The president has declared war – not on any nation, but on terror itself. I am wary. His language is broad and aggressive. He has suggested that the United States will take action, not just toward the countries that terrorists come from, but also against any country that aids or harbors those who engage in terror.
I understand his anger. I felt it too as I watched men and women plunging to their deaths as they leapt from the windows of the World Trade Center. Knowing how fearful and desperate they must have been saddens me to my core. And back then, as the members of Congress joined hands on the steps of the capitol, I sang with them and hoped that the president would act in defense of our country.
But the pride I felt when he did take a stand against those who wreaked such havoc on our citizens has faded in recent days. Now, many accuse the president of using our nation’s tragedy to justify usurping powers from other branches of government. With the passing of the Patriot Act, many Americans, including me, feel less safe and less secure. Now, TSA agents view us with suspicion and X-ray machines reveal more about us than we are comfortable sharing. Individuals with disabilities and the elderly seem to be affected the most, with some being forced to remove diapers and others being accused of non-compliance, simply because their disabilities make compliance difficult. Sometimes, the war on terror seems like a war on us.
There have been moments of glory. When the president first sent troops in, there were heartening stories of our men and women freeing captives who had been buried and left to die in an underground prison. And, to be sure, we did put an end to a regime that was guilty of tremendously ugly human rights abuses. Yet what we replace it with matters.
Entry 2: Not long ago, news broke of a disheartening incident involving Americans. In Abu Ghraib, a prison in which Saddam Hussein used to carry out acts of torture, Americans have begun to do much the same. Pictures have been published showing our soldiers leading naked captives around on dog leashes. Humiliation and cruelty seem to have been a common occurrence. This makes my heart heavy. I wonder if our War on Terror has been worth anything at all. If we employ cruelty and terrorize others, is it really terror and evil that we stand agains. I have spent a great deal of time reflecting. Perhaps this is just one incident in many and the net effect of our actions is good. How can we tell? Lives are lost each day on both sides. My neighbor’s youngest son was one of our lost and it hurts me to see her pain. No doubt, there are mothers in Iraq and Afghanistan who have the same look of anguish in their eyes. Is their suffering worth it? Is our need to say we stand against terror worth the pain of families here and abroad?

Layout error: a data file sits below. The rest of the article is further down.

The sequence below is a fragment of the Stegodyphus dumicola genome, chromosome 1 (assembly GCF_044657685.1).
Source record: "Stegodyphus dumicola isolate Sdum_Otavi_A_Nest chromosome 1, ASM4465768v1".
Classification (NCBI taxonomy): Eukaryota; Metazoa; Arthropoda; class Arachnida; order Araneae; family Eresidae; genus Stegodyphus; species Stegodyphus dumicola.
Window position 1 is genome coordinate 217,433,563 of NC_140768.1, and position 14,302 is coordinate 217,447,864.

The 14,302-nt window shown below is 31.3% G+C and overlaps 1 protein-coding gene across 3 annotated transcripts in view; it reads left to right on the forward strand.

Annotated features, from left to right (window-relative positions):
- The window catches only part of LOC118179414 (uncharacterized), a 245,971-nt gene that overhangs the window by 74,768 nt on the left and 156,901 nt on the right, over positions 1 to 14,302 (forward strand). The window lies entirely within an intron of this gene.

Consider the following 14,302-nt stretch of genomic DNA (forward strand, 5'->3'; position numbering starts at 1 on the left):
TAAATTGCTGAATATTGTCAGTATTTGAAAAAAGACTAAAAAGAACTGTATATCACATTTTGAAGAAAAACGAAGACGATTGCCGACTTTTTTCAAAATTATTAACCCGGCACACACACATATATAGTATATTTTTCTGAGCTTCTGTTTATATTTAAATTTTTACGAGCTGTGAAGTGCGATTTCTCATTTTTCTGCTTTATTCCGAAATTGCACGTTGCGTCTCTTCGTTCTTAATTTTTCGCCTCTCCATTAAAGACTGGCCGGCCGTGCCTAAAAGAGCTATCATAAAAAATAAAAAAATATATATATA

Sometimes, I think it is. When I hear friends say that there are people in the world who just can’t handle democracy and many not deserve to live in a world of democratic values, I believe more in the president’s message. When he speaks of human rights and of freedom, his words resonate strongly with me. Freedom and human rights are values worth fighting for. Our country has declared so time and time again, from the Revolution, to the Civil War, to the present. And if these are really what we hope to protect, then I am for it. Yet I still have misgivings about the president’s motives and the way in which the government has been so quick to restrict our rights. I worry most, however, about whether we are truly freeing others, or merely replacing one regime of oppression with another. If we are doing the latter, how long will it be before the anger of those we fight against boils over and another act of terror leaves more of our innocent dead?